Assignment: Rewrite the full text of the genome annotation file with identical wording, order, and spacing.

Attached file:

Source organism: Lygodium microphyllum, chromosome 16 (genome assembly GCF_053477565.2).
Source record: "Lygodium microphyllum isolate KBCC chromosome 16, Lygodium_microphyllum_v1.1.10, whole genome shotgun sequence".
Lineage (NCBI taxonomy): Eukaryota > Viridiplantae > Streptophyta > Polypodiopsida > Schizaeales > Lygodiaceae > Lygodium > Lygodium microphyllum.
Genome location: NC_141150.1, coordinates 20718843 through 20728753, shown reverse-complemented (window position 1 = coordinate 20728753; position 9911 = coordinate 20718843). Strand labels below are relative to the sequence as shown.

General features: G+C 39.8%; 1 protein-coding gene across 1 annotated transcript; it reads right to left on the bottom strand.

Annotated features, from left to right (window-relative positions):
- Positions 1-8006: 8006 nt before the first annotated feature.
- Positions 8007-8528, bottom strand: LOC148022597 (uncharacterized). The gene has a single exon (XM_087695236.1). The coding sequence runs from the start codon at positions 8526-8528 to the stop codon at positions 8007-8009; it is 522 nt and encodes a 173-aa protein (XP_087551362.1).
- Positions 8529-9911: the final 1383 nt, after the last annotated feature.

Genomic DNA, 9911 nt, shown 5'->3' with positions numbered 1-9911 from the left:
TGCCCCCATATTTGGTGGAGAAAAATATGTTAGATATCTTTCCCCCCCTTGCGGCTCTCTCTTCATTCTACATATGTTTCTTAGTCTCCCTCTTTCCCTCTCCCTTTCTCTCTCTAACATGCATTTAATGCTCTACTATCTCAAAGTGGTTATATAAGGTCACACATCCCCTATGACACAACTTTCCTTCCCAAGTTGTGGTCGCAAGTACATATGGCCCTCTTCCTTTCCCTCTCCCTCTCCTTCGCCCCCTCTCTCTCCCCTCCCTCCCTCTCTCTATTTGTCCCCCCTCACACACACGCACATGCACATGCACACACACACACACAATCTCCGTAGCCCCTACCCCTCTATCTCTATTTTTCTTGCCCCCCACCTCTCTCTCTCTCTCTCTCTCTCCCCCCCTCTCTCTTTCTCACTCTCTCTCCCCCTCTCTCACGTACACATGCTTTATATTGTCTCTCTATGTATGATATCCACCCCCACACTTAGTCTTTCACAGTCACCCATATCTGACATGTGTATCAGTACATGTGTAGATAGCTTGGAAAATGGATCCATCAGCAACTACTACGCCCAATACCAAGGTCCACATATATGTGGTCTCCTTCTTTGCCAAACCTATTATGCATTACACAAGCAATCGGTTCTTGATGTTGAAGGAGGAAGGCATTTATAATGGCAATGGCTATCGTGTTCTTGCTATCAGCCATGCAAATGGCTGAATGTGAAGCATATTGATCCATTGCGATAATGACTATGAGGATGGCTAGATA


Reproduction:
Source organism: Lygodium microphyllum, chromosome 16 (genome assembly GCF_053477565.2).
Source record: "Lygodium microphyllum isolate KBCC chromosome 16, Lygodium_microphyllum_v1.1.10, whole genome shotgun sequence".
Lineage (NCBI taxonomy): Eukaryota > Viridiplantae > Streptophyta > Polypodiopsida > Schizaeales > Lygodiaceae > Lygodium > Lygodium microphyllum.
Genome location: NC_141150.1, coordinates 20718843 through 20728753, shown reverse-complemented (window position 1 = coordinate 20728753; position 9911 = coordinate 20718843). Strand labels below are relative to the sequence as shown.

General features: G+C 39.8%; 1 protein-coding gene across 1 annotated transcript; it reads right to left on the bottom strand.

Annotated features, from left to right (window-relative positions):
- Positions 1-8006: 8006 nt before the first annotated feature.
- Positions 8007-8528, bottom strand: LOC148022597 (uncharacterized). The gene has a single exon (XM_087695236.1). The coding sequence runs from the start codon at positions 8526-8528 to the stop codon at positions 8007-8009; it is 522 nt and encodes a 173-aa protein (XP_087551362.1).
- Positions 8529-9911: the final 1383 nt, after the last annotated feature.

Genomic DNA, 9911 nt, shown 5'->3' with positions numbered 1-9911 from the left:
TGCCCCCATATTTGGTGGAGAAAAATATGTTAGATATCTTTCCCCCCCTTGCGGCTCTCTCTTCATTCTACATATGTTTCTTAGTCTCCCTCTTTCCCTCTCCCTTTCTCTCTCTAACATGCATTTAATGCTCTACTATCTCAAAGTGGTTATATAAGGTCACACATCCCCTATGACACAACTTTCCTTCCCAAGTTGTGGTCGCAAGTACATATGGCCCTCTTCCTTTCCCTCTCCCTCTCCTTCGCCCCCTCTCTCTCCCCTCCCTCCCTCTCTCTATTTGTCCCCCCTCACACACACGCACATGCACATGCACACACACACACACAATCTCCGTAGCCCCTACCCCTCTATCTCTATTTTTCTTGCCCCCCACCTCTCTCTCTCTCTCTCTCTCTCCCCCCCTCTCTCTTTCTCACTCTCTCTCCCCCTCTCTCACGTACACATGCTTTATATTGTCTCTCTATGTATGATATCCACCCCCACACTTAGTCTTTCACAGTCACCCATATCTGACATGTGTATCAGTACATGTGTAGATAGCTTGGAAAATGGATCCATCAGCAACTACTACGCCCAATACCAAGGTCCACATATATGTGGTCTCCTTCTTTGCCAAACCTATTATGCATTACACAAGCAATCGGTTCTTGATGTTGAAGGAGGAAGGCATTTATAATGGCAATGGCTATCGTGTTCTTGCTATCAGCCATGCAAATGGCTGAATGTGAAGCATATTGATCCATTGCGATAATGACTATGAGGATGGCTAGATA